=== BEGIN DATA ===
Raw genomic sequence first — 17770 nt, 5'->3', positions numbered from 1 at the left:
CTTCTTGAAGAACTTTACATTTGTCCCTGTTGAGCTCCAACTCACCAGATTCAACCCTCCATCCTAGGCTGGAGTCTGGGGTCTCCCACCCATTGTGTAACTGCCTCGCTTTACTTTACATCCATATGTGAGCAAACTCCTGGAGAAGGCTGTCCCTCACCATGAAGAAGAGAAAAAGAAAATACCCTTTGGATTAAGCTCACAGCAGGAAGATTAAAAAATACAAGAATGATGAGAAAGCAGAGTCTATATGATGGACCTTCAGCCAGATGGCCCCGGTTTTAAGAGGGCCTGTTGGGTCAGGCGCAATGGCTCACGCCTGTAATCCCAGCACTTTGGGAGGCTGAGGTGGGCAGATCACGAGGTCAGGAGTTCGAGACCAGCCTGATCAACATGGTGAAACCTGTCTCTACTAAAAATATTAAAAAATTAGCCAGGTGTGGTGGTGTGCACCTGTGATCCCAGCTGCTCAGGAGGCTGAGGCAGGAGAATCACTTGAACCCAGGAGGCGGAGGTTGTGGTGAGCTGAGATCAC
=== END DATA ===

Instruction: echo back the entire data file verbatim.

Raw genomic sequence first — 17770 nt, 5'->3', positions numbered from 1 at the left:
CTTCTTGAAGAACTTTACATTTGTCCCTGTTGAGCTCCAACTCACCAGATTCAACCCTCCATCCTAGGCTGGAGTCTGGGGTCTCCCACCCATTGTGTAACTGCCTCGCTTTACTTTACATCCATATGTGAGCAAACTCCTGGAGAAGGCTGTCCCTCACCATGAAGAAGAGAAAAAGAAAATACCCTTTGGATTAAGCTCACAGCAGGAAGATTAAAAAATACAAGAATGATGAGAAAGCAGAGTCTATATGATGGACCTTCAGCCAGATGGCCCCGGTTTTAAGAGGGCCTGTTGGGTCAGGCGCAATGGCTCACGCCTGTAATCCCAGCACTTTGGGAGGCTGAGGTGGGCAGATCACGAGGTCAGGAGTTCGAGACCAGCCTGATCAACATGGTGAAACCTGTCTCTACTAAAAATATTAAAAAATTAGCCAGGTGTGGTGGTGTGCACCTGTGATCCCAGCTGCTCAGGAGGCTGAGGCAGGAGAATCACTTGAACCCAGGAGGCGGAGGTTGTGGTGAGCTGAGATCAC